GRASS logo

Note: This document is for an older version of GRASS GIS that will be discontinued soon. You should upgrade, and read the current manual page.


m.cogo - A simple utility for converting bearing and distance measurements to coordinates and vice versa.
It assumes a cartesian coordinate system


miscellaneous, distance, polar


m.cogo --help
m.cogo [-lrc] [input=name] [output=name] [coordinates=east,north] [--overwrite] [--help] [--verbose] [--quiet] [--ui]


Lines are labelled
Convert from coordinates to bearing and distance
Repeat the starting coordinate at the end to close a loop
Allow output files to overwrite existing files
Print usage summary
Verbose module output
Quiet module output
Force launching GUI dialog


Name of input file
Default: -
Name for output file
Default: -
Starting coordinate pair
Default: 0.0,0.0

Table of contents


m.cogo converts data points between bearing and distance and X,Y coordinates. Only simple bearing/distance or coordinate pairs are handled. It assumes a cartesian coordinate system.

Input can be entered via standard input (default) or from the file input=name. Specifying the input as "-" also specifies standard input, and is useful for using the program in a pipeline. Output will be to standard output unless a file name other than "-" is specified. The input file must closely adhere to the following format, where up to a 10 character label is allowed but not required (see -l flag).

Example COGO input:

   P23 N 23:14:12 W 340
   P24 S 04:18:56 E 230

The first column may contain a label and you must use the -l flag so the program knows. This is followed by a space, and then either the character 'N' or 'S' to indicate whether the bearing is relative to the north or south directions. After another space, the angle begins in degrees, minutes, and seconds in "DDD:MM:SS.SSSS" format. Generally, the angle can be of the form digits + separator + digits + separator + digits [+ '.' + digits]. A space follows the angle, and is then followed by either the 'E' or 'W' characters. A space separates the bearing from the distance (which should be in appropriate linear units).

Output of the above input:

   -134.140211 312.420236 P23
   -116.832837 83.072345 P24

Unless specified with the coord option, calculations begin from (0,0).


For those unfamiliar with the notation for bearings: Picture yourself in the center of a circle. The first hemispere notation tell you whether you should face north or south. Then you read the angle and either turn that many degrees to the east or west, depending on the second hemisphere notation. Finally, you move <distance> units in that direction to get to the next station.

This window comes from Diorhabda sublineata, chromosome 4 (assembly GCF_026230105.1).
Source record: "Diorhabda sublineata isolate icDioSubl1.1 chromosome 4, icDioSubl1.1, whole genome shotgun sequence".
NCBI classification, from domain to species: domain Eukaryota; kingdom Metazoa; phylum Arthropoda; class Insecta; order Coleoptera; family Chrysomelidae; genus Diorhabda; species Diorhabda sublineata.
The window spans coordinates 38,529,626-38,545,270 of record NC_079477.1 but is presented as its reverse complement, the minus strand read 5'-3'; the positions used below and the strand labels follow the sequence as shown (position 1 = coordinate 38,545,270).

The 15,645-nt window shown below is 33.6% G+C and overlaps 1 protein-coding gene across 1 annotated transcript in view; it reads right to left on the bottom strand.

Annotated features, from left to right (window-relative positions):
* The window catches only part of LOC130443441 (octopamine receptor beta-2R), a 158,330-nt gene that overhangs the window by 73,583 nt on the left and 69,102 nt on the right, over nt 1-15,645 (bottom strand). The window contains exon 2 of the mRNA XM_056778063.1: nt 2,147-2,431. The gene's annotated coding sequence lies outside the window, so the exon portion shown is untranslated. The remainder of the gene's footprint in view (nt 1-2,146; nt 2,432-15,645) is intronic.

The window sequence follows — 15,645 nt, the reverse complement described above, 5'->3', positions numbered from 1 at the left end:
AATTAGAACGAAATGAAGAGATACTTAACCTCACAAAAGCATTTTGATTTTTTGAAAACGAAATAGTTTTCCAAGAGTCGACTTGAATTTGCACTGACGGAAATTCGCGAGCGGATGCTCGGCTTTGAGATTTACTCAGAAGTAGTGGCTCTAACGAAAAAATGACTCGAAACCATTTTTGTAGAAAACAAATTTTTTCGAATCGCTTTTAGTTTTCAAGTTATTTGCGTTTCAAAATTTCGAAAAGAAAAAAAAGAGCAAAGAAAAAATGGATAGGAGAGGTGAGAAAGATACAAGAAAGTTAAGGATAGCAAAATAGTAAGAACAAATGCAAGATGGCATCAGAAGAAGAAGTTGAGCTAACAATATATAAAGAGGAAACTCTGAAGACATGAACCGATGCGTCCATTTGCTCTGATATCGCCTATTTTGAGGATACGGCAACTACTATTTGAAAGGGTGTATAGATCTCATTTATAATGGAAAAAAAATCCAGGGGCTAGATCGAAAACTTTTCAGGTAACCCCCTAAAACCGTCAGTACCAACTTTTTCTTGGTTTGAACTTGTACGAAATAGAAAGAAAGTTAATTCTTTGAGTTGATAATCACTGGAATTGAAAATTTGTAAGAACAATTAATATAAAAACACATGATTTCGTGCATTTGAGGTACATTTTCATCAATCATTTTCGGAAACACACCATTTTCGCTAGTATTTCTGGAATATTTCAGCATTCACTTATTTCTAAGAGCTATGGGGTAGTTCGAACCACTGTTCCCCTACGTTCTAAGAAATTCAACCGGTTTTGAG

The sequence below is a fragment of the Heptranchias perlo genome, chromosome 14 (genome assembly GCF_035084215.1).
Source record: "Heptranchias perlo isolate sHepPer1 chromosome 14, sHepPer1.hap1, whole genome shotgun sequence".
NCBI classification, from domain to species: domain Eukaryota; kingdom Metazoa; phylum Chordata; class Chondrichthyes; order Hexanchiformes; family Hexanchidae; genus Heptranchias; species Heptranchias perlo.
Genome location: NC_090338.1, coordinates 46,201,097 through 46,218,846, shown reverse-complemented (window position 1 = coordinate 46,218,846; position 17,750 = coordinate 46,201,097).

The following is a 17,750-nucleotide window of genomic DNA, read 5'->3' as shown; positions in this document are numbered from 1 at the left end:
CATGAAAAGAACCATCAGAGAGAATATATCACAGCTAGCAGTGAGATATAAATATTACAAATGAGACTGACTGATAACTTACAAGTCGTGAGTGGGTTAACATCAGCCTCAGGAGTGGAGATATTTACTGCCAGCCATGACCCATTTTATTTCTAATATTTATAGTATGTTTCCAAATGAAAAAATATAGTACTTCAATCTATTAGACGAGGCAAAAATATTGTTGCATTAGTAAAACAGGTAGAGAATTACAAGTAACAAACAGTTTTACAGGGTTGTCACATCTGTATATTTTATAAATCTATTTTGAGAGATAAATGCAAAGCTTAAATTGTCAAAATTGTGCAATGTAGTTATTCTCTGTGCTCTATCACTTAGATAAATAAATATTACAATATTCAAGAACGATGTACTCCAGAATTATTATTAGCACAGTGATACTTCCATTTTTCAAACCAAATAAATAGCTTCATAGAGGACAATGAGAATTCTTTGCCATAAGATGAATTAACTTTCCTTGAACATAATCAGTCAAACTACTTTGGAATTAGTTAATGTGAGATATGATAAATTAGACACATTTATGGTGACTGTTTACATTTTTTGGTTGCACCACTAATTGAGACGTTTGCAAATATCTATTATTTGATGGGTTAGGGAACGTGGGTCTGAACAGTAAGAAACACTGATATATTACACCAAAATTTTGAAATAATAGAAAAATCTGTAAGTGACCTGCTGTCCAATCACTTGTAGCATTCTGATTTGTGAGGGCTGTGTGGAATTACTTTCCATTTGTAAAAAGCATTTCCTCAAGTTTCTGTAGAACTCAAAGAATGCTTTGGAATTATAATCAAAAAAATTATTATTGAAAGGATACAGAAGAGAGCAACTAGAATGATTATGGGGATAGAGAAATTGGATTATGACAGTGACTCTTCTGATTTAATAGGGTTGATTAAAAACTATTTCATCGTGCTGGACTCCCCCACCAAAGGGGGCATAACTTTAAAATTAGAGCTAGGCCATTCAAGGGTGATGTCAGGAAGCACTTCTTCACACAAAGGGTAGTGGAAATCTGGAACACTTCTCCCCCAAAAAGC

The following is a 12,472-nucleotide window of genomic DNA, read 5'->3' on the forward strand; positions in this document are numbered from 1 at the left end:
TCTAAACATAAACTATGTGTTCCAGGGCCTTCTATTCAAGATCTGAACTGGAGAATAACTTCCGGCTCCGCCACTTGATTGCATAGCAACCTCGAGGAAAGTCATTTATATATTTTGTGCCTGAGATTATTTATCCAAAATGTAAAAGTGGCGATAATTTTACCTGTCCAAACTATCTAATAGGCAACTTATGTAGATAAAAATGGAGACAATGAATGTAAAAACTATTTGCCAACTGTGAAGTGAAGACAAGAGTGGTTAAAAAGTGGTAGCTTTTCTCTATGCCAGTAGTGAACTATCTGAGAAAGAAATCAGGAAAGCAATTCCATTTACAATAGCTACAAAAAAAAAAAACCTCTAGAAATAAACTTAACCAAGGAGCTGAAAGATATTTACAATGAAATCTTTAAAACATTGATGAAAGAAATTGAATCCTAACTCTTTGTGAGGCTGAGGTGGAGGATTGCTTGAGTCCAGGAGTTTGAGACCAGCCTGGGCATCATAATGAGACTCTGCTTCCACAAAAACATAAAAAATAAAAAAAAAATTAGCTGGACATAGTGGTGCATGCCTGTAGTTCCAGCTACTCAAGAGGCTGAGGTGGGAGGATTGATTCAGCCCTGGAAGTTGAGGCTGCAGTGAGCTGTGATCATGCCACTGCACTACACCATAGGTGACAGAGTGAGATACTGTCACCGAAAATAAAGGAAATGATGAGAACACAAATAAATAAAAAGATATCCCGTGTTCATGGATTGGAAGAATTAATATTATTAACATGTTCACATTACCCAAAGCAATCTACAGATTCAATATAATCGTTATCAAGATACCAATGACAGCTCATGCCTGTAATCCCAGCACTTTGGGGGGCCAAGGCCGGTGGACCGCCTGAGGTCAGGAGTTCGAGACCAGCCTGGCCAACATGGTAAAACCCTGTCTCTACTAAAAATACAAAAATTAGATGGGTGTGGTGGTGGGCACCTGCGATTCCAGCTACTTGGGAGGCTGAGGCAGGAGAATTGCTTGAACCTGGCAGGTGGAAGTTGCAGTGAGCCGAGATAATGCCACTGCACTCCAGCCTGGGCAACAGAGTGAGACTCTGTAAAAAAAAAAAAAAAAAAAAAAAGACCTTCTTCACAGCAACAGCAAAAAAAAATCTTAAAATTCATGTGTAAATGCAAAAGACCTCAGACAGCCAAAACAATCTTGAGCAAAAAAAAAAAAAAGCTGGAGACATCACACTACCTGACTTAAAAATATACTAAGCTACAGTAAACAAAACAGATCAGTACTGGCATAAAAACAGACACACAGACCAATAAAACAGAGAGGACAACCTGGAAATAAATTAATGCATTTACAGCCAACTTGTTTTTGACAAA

m.cogo can be run either non-interactively or interactively. The program will be run non-interactively if the user specifies any parameter or flag. Use "m.cogo -", to run the program in a pipeline. Without any flags or parameters, m.cogo will prompt for each value using the familiar GRASS parser interface.

This program is very simplistic, and will not handle deviations from the input format explained above. Currently, the program doesn't do anything particularly useful with the output. However, it is envisioned that this program will be extended to provide the capability to generate vector and/or sites layers.

Lines may be closed by using the -c flag or snapped with v.clean, lines may be converted to boundaries with v.type, and closed boundaries may be converted to areas with v.centroids.


   m.cogo -l in=cogo.dat
Where the cogo.dat input file looks like:
# Sample COGO input file -- This defines an area.
# <label> <bearing> <distance>
P001 S 88:44:56 W 6.7195
P002 N 33:34:15 W 2.25
P003 N 23:23:50 W 31.4024
P004 N 05:04:45 W 25.6981
P005 N 18:07:25 E 22.2439
P006 N 27:49:50 E 75.7317
P007 N 22:56:50 E 87.4482
P008 N 37:45:15 E 37.7835
P009 N 46:04:30 E 11.5854
P010 N 90:00:00 E 8.8201
P011 N 90:00:00 E 164.1128
P012 S 48:41:12 E 10.1311
P013 S 00:25:50 W 255.7652
P014 N 88:03:13 W 98.8567
P015 S 88:44:56 W 146.2713
P016 S 88:44:56 W 18.7164

Round trip:

   m.cogo -l input=cogo.dat | m.cogo -rl in="-"

Import as a vector points map:

   m.cogo -l input=cogo.dat | output=cogo_points x=1 y=2 separator=space

Shell script to import as a vector line map:

   m.cogo -l input=cogo.dat | tac | awk '
       BEGIN { FS=" " ; R=0 }
       $1~/\d*\.\d*/ { printf(" %.8f %.8f\n", $1, $2) ; ++R }
       END { printf("L %d\n", R) }' | tac | \ -n format=standard out=cogo_line

Convert that lines map into an area:

   # Add the -c flag to the above example to close the loop:
   m.cogo -l -c input=cogo.dat | ...
   v.type input=cogo_line output=cogo_boundary from_type=line to_type=boundary
   v.centroids input=cogo_boundary output=cogo_area
If necessary, snap the boundary closed with the v.clean module. Use tool=snap and thresh=0.0001, or some small value.


v.centroids, v.clean, wxGUI vector digitizer,, v.type


Eric G. Miller


Available at: m.cogo source code (history)

Latest change: Monday Nov 18 20:15:32 2019 in commit: 1a1d107e4f6e1b846f9841c2c6fabf015c5f720d

Note: This document is for an older version of GRASS GIS that will be discontinued soon. You should upgrade, and read the current manual page.

Main index | Miscellaneous index | Topics index | Keywords index | Graphical index | Full index

© 2003-2023 GRASS Development Team, GRASS GIS 7.8.9dev Reference Manual